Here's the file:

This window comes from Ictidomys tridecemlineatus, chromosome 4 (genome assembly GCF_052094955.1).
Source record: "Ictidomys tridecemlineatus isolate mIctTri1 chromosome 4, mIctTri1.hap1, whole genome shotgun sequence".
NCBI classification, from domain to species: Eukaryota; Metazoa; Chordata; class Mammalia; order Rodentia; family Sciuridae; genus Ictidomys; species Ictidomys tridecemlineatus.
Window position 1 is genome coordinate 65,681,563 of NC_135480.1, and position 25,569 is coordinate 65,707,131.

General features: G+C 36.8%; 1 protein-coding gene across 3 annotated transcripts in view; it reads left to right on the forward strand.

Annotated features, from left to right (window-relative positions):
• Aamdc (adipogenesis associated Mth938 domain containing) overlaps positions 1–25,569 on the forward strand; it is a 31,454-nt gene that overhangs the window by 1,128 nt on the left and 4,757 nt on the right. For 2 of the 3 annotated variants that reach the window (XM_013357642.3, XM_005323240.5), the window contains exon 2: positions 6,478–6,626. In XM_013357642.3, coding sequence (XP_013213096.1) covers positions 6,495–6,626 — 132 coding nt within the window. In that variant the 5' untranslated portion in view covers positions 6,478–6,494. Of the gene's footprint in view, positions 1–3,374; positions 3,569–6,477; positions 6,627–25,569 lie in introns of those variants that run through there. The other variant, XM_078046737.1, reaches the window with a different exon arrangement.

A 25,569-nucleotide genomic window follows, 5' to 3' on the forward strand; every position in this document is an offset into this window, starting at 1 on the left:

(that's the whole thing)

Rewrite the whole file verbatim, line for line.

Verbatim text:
This window comes from Ictidomys tridecemlineatus, chromosome 4 (genome assembly GCF_052094955.1).
Source record: "Ictidomys tridecemlineatus isolate mIctTri1 chromosome 4, mIctTri1.hap1, whole genome shotgun sequence".
NCBI classification, from domain to species: Eukaryota; Metazoa; Chordata; class Mammalia; order Rodentia; family Sciuridae; genus Ictidomys; species Ictidomys tridecemlineatus.
Window position 1 is genome coordinate 65,681,563 of NC_135480.1, and position 25,569 is coordinate 65,707,131.

General features: G+C 36.8%; 1 protein-coding gene across 3 annotated transcripts in view; it reads left to right on the forward strand.

Annotated features, from left to right (window-relative positions):
• Aamdc (adipogenesis associated Mth938 domain containing) overlaps positions 1–25,569 on the forward strand; it is a 31,454-nt gene that overhangs the window by 1,128 nt on the left and 4,757 nt on the right. For 2 of the 3 annotated variants that reach the window (XM_013357642.3, XM_005323240.5), the window contains exon 2: positions 6,478–6,626. In XM_013357642.3, coding sequence (XP_013213096.1) covers positions 6,495–6,626 — 132 coding nt within the window. In that variant the 5' untranslated portion in view covers positions 6,478–6,494. Of the gene's footprint in view, positions 1–3,374; positions 3,569–6,477; positions 6,627–25,569 lie in introns of those variants that run through there. The other variant, XM_078046737.1, reaches the window with a different exon arrangement.

A 25,569-nucleotide genomic window follows, 5' to 3' on the forward strand; every position in this document is an offset into this window, starting at 1 on the left: